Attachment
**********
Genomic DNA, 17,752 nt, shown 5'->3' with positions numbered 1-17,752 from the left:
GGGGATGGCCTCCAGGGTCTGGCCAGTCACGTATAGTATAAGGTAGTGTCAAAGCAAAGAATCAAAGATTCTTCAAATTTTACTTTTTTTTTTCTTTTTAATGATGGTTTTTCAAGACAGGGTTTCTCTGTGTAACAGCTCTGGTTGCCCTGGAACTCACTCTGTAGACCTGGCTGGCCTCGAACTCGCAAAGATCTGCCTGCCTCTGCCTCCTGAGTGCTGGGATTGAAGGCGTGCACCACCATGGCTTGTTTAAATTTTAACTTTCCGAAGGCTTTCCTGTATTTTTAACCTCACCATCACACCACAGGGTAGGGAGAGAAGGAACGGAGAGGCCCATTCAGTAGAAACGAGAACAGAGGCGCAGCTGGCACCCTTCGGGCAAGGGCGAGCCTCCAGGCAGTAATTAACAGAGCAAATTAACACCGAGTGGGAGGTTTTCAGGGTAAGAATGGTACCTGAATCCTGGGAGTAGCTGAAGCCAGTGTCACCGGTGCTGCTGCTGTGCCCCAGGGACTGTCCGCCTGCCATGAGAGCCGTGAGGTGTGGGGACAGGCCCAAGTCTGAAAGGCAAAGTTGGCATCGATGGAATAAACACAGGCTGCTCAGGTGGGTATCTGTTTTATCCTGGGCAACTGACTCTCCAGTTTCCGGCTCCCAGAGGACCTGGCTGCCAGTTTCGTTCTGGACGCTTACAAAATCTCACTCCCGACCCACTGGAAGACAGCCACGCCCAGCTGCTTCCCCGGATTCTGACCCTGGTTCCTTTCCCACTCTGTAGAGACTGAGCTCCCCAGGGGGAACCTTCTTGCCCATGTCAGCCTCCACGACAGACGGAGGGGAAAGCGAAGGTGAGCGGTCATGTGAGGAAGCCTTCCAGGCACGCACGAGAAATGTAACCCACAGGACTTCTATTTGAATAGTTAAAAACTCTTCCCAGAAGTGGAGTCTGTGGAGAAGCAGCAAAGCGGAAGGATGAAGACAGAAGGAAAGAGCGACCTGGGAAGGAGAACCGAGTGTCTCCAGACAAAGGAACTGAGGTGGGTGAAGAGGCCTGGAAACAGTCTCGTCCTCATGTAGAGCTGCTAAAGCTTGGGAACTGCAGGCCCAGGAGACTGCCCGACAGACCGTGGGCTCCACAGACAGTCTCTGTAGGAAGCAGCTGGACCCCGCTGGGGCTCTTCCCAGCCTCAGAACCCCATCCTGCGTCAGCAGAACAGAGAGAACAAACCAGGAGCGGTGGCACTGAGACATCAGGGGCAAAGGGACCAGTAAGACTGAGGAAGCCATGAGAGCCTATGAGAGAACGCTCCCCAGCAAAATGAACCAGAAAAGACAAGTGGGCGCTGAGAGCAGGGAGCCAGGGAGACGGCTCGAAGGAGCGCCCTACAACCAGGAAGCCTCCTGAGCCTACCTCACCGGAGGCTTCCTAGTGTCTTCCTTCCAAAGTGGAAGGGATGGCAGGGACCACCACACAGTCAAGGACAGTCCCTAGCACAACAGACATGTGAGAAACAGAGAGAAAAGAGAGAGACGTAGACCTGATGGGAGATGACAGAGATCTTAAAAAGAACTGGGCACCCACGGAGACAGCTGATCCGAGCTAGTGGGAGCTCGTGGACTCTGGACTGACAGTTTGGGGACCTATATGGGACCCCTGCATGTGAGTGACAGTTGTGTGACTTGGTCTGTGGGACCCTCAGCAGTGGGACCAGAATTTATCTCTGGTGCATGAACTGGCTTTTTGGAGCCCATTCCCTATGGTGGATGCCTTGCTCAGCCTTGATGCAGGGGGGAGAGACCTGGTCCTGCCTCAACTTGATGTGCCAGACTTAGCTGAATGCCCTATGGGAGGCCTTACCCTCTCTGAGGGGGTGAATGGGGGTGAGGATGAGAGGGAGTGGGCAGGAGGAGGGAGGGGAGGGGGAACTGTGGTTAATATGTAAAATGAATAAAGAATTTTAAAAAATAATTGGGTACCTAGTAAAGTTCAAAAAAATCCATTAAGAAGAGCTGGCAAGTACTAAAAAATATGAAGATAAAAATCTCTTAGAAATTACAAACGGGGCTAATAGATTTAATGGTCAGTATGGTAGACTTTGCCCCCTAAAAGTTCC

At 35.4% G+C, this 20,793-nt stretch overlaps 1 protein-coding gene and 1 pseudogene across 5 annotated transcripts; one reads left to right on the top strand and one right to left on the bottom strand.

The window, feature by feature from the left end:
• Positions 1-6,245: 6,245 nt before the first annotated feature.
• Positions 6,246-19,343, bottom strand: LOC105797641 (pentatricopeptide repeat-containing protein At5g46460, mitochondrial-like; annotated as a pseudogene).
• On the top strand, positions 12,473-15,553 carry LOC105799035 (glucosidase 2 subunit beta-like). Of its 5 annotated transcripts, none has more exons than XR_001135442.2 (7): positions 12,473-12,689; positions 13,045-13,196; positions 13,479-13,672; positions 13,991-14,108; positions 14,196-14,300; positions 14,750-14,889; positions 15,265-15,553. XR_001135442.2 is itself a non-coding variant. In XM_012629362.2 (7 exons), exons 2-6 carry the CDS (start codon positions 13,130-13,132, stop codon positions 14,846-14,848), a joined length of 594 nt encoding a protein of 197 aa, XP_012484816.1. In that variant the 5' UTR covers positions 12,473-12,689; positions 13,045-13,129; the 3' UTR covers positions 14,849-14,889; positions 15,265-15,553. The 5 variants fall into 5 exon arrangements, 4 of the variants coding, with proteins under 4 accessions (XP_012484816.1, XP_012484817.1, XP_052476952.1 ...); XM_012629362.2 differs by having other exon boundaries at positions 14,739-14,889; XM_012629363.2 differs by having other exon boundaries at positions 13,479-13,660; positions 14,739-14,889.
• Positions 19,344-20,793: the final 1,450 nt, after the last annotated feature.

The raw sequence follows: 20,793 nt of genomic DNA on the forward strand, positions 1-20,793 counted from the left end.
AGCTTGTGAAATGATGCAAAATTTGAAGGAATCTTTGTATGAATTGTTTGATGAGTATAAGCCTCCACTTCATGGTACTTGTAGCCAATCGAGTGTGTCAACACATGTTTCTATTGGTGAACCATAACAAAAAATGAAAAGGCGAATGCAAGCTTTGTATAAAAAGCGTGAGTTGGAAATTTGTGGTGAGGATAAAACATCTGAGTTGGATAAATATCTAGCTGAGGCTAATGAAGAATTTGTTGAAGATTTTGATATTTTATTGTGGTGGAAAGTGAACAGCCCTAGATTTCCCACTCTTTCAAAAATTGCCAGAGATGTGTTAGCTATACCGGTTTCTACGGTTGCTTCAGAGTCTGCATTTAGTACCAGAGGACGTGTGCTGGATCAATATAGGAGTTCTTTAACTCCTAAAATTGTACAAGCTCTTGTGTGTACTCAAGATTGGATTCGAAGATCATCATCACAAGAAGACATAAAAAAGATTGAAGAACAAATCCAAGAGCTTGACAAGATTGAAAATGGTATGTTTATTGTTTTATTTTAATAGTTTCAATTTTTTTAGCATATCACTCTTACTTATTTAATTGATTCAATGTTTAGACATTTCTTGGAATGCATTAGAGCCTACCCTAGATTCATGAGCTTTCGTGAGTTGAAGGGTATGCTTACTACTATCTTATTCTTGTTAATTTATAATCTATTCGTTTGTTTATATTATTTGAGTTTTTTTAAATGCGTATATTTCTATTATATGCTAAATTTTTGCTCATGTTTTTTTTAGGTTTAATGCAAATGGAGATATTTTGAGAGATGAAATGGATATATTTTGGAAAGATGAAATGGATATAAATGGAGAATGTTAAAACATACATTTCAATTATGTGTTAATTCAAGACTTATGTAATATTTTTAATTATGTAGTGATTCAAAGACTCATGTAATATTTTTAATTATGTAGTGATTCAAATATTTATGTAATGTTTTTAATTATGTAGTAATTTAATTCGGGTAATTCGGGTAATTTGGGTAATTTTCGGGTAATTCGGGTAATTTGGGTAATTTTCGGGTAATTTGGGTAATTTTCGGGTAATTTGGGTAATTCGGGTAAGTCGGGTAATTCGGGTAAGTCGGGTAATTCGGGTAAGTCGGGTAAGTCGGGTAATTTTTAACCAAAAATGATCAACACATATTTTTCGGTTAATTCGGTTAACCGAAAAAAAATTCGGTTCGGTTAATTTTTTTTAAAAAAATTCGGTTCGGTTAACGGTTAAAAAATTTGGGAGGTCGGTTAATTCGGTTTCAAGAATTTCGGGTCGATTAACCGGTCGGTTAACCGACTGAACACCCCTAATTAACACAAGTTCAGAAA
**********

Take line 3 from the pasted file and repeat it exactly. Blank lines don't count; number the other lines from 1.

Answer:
At 35.4% G+C, this 20,793-nt stretch overlaps 1 protein-coding gene and 1 pseudogene across 5 annotated transcripts; one reads left to right on the top strand and one right to left on the bottom strand.